Autopoiesis as the Process of Inner Work
To move toward renewal, the soul must recognize and respect her dissipative nature, and allow the process of autopoiesis to resume, or to resume more fully. This becomes the process of inner work, in which older structures are made transparent, dissolve, and allow for new structures of experience to emerge in a way that integrates the learning of the old structures. This is a metabolic process where the conscious medium of the soul is liberated from its rigid structuring, and develops by becoming increasingly structured by her essential nature and qualities. This process leads to realization and liberation, which is the regaining of the full autopoietic function of the self-organizing principle of the soul. More precisely, this function is the way the soul’s inherent creative morphing dynamism expresses itself in evolutionary self-renewal, culminating in self-liberation.
The Inner Journey Home, pg. 559
Autopoiesis, the Function of Continuous Self-Renewal
A self-organizing open living system has a central function, which is that of autopoiesis, a concept introduced by the Chilean biologist Humberto Maturana, who further developed it with cognitive scientist Francisco Varela. (Maturana, Biology of Cognition; Maturana and Varela, Autopoietic Systems.) Autopoiesis is the mechanism that makes living beings into autonomous systems; it is the function of continuous self-renewal through exchange with the environment and the regulation of this process in such a way that integrity of structure is maintained. Such a “dissipative structure continuously renews itself and maintains a particular dynamic regime, a globally stable space-time structure.” (Jantsch, The Self-Organizing Universe, p. 31.) An autopoietic system is one primarily characterized by self-renewal, rather than being allopoietic, geared primarily toward the production of a product or function, as in the case of a machine. The human fetus is a clear example, for it continuously renews and develops itself into a coherent dynamic living system, in constant exchange with its uterine environment, a process that continues after birth with increasing autonomy. Thus an autopoietic system is one that can renew itself by constantly dissolving old structures and developing new ones, through the exchange with the environment and the metabolism of this exchange in interaction with the system’s own dynamic potentials.
The Inner Journey Home, pg. 556
Properties of the Soul
As a self-organizing (autopoietic) system, the soul has the following intrinsic properties:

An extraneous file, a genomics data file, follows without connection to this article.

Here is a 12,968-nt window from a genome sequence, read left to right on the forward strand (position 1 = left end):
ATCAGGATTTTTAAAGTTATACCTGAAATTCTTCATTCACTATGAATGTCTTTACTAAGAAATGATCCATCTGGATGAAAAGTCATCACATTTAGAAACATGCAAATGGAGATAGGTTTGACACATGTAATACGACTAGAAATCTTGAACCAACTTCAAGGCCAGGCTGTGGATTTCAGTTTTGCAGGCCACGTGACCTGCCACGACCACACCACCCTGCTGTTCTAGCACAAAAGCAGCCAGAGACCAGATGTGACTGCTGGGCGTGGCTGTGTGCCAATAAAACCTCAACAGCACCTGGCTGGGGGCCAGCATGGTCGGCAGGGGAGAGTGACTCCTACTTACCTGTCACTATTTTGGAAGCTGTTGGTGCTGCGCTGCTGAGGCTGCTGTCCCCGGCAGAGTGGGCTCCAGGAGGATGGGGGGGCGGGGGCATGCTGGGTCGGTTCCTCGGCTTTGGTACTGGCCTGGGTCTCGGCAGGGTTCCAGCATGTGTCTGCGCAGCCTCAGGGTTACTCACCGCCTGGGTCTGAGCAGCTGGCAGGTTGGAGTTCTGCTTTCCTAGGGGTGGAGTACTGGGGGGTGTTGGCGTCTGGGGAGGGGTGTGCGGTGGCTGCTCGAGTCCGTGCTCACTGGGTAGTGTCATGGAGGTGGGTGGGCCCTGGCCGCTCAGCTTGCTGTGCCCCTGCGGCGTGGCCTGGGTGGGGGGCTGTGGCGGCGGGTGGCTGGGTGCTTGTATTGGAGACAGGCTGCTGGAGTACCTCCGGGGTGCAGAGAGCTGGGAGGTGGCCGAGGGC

- She is a dynamic continuous system, a field.
- She is an open system in interaction with an environment, not a closed or isolated system.
- She renews herself through the interplay of what she receives from the environment with her inner potentials, which results in output into the environment.
- She is not a static structure, but a dynamic and evolving consciousness. In other words, it is inherent to the soul that she is both presence and process, inseparable as presence in dynamic self-renewal.
- She is an evolving system of consciousness.
- She evolves through the dissolving of older structures as new ones develop. In other words, her development involves constant restructuring.
- She is self-organizing, developing through the evolution of more complex higher-order organization. This means that new structures do not simply replace old ones, but include them in a higher order of organization. This inclusion involves temporary dissolution of structures preceding the emergence of higher structures that include in their constituents the developments of the early structures.
- She is a non-equilibrium open system, which allows her to maintain a coherent order with openness, through fluctuation or change.
The soul is actually the prototype of self-organizing systems, which can be experienced directly as a self-organizing Riemannian manifold. Appreciating the characteristics of self-organization and autopoiesis can help us understand some of the difficulties we encounter in our inner journey of development. It shows that the flexibility and malleability of the soul are necessary for her self-renewal, for her to continue to function as an autopoietic system, rather than a machine.